From the tutorial "Surface Calculations", it appears that structural optimization with respect to volume, lattice parameters, etc, which will eventually be used in a supercell/slab, or surface can be found using, for example, a conventional unit cell. In other words, if my ultimate goal is to create a surface or supercell, is it acceptable to optimize my structure using the conventional unit cell (small number of atoms) and use these optimized parameters in my many-atom structure? Will the optimized parameters hold true for the larger structure (i.e., are the optimized lattice parameters for a conventional cell the same as those used in a larger cell)?

Hi smpat,

your questions is made of several.

Just to clarify, the tutorial you mention is just a tutorial. The size of your slab (etc) depends by your problem. You can get a simple idea out of simplified calculations.

Example 1: if your aim is to understand the Au(111) reconstruction, you can get some information on required vacuum from 1x1xn unit cell, but the appropriate description of the Au(111) surface will never come out. Similar arguments hold with adsorbates.

Example 2: consider the PDOS of a surface atom. It will change more or less substantially depending on the slab size.

Message to take home: test the smallest cell possible to have a "rough" idea of parameters like vacuum and number of layers. These will be a good start for much larger system calculations.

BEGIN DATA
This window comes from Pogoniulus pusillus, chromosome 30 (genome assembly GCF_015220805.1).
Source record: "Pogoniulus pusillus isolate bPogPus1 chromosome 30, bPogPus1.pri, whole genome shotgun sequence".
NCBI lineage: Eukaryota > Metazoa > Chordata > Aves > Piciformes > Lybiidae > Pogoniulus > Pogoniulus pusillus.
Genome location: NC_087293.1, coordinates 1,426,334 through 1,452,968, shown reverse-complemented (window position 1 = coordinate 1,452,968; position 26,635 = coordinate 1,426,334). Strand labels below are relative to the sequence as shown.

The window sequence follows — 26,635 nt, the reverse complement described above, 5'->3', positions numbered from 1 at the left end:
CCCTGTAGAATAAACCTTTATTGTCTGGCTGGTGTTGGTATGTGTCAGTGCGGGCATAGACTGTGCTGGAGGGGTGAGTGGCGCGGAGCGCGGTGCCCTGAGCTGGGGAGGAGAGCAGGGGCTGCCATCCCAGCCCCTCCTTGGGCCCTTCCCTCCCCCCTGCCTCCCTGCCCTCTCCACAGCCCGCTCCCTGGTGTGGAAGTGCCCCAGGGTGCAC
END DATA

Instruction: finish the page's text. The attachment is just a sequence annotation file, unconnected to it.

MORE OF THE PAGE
PS the lattice parameter comes for bulk calculations

Best regards

Giulio

Thank you for the quick reply, Giulio. I am learning and new to DFT calculations, so I suppose my question is somewhat general. To give you a more specific example, my first project is to design a 48 atom cell and perfom bandstructure/density of states calculations (not surface, just "bulk"). For my material, the conventional unit cell contains 12 atoms. My question specific to this case is, therefore, are the optimized parameters from my conventional cell calcuations valid for my (2x2x1) 48 atom cell? My question is motivated, as you might expect, by the fact that ground state calculations for a 48 atom cell will require *much* more computation time than for the 12 atom cell.

Hi again smpat

the unit cell is defined as follow "The smallest group of atoms that has the overall symmetry of a crystal, and from which the entire lattice can be built up by repetition". Thus your 12 atoms cell is sufficient to get the initial parameters, on which you can later build your 48 atoms cell.

With suggestion to optimise appropriately the parameters of your bulk (you can refer to the appropriate tutorial). You can later compare total energy per atom and other quantities obtained for your minimum energy configuration for the 12 atoms bulk, with the same for the 48 atoms cell.

PS be careful of the k point mesh when you move from 12 to 18 atoms cell.

This makes sense and was my logic as well. I should expect that if I double my cell in two directions, I would reduce the kpoints by half in these directions. In other words, go from 4 4 2 for the 1x1x1 cell to 2 2 2 for the 2x2x1 cell. Do you have more suggestions for taking care in this procedure?

Cross fingers and let me know…

I've been running the optimization process outlined in "General Lattice Optimization" (alternating between c/a and volume) for over a week (as I haven't been able to use this feature on the university HPC, it's running extraordinarily slowly on a MacBook Air). I've performed about seven alternating optimization runs for my specific structure, with no sign of convergence in sight.

My primary concern is that on every c/a run, the c parameter is increased and the a parameter is decreased, to the point where I'm about to have an entirely new structure. I'm using GGA (PBE '96), and accordingly started with parameters similar to those found in literature from other LAPW researches on the same structure with the same functional.

Does this sound familiar to anyone, or is this suggestive of an obvious operator error that I'm missing?